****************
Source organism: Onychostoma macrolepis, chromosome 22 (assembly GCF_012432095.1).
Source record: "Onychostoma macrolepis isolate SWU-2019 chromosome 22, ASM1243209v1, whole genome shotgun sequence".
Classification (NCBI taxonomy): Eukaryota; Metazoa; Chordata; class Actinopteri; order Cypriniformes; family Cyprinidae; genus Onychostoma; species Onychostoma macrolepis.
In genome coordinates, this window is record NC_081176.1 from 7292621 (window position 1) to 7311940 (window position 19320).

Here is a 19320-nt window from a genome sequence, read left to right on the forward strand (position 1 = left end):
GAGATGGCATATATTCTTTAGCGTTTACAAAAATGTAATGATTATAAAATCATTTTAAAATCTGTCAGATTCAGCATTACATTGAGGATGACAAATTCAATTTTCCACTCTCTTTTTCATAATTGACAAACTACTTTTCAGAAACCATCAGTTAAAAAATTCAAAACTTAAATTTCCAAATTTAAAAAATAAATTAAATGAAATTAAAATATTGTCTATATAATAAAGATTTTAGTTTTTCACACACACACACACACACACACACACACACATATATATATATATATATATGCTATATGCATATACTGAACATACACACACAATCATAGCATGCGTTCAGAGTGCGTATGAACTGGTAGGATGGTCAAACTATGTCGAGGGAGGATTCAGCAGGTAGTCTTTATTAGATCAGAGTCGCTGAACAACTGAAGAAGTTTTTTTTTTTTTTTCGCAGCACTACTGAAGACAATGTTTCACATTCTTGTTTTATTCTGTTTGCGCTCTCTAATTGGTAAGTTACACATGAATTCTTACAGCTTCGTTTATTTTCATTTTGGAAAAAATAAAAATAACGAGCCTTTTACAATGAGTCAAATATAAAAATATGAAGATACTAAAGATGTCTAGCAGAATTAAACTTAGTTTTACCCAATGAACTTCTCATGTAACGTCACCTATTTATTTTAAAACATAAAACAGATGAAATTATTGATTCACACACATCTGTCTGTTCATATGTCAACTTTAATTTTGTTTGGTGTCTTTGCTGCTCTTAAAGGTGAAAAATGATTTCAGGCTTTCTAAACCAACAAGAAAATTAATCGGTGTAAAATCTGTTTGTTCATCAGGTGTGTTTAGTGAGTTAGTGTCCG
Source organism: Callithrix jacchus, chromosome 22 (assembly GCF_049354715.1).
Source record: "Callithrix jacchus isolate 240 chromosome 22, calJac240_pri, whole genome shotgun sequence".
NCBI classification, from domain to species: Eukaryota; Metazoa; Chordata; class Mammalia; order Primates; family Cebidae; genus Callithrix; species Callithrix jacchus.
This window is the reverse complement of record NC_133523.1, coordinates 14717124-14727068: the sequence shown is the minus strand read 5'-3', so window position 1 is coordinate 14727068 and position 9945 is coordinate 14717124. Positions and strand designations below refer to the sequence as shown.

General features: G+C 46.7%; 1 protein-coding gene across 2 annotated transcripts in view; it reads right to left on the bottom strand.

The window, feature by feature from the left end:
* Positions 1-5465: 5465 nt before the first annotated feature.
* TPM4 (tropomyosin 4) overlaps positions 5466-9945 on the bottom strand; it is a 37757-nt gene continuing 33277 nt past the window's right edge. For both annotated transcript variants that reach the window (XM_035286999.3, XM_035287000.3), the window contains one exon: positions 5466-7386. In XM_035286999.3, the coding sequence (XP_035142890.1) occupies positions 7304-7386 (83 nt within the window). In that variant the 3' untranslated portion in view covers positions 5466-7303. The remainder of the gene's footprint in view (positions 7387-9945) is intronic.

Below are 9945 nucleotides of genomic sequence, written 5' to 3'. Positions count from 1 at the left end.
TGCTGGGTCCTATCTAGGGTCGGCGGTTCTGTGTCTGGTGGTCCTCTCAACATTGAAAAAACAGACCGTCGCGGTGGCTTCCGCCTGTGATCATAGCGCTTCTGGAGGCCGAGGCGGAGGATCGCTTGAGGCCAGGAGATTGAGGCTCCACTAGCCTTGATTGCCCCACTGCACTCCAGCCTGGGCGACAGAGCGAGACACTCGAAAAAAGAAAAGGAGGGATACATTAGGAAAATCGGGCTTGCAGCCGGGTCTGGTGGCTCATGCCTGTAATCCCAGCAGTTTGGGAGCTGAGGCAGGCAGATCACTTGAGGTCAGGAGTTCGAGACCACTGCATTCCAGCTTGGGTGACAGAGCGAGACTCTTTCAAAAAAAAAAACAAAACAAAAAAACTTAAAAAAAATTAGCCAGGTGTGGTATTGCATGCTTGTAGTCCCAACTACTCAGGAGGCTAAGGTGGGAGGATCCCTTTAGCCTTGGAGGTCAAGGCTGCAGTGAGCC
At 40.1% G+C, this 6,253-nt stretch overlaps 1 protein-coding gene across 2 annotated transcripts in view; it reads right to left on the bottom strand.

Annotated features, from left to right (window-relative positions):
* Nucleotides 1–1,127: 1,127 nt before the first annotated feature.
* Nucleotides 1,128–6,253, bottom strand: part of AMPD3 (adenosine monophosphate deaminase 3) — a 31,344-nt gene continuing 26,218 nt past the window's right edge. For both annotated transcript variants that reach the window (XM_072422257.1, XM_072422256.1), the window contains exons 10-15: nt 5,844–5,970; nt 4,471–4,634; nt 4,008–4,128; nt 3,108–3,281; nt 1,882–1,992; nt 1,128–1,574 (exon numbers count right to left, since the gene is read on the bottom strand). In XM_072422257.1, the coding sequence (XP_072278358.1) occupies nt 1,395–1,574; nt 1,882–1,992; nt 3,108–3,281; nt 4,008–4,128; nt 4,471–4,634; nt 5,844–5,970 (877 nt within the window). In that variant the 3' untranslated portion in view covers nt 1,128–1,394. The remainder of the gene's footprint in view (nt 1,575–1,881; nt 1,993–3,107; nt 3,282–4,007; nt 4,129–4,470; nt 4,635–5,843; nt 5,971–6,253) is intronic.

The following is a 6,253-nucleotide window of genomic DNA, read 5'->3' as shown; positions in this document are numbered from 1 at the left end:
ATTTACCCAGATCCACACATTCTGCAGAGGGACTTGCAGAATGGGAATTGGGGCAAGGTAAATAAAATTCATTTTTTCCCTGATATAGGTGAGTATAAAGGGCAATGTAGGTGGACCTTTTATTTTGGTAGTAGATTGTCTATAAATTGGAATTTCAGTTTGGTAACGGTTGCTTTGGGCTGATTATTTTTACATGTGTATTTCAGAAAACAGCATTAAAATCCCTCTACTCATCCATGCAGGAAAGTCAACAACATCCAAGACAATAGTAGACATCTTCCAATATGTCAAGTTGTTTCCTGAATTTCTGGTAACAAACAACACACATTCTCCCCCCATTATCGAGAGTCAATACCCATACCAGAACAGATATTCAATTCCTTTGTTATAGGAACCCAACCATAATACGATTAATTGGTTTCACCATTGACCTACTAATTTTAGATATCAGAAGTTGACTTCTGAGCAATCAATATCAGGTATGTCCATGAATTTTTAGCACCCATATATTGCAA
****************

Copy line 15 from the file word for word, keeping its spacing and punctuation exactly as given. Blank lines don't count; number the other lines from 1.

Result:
Below are 9945 nucleotides of genomic sequence, written 5' to 3'. Positions count from 1 at the left end.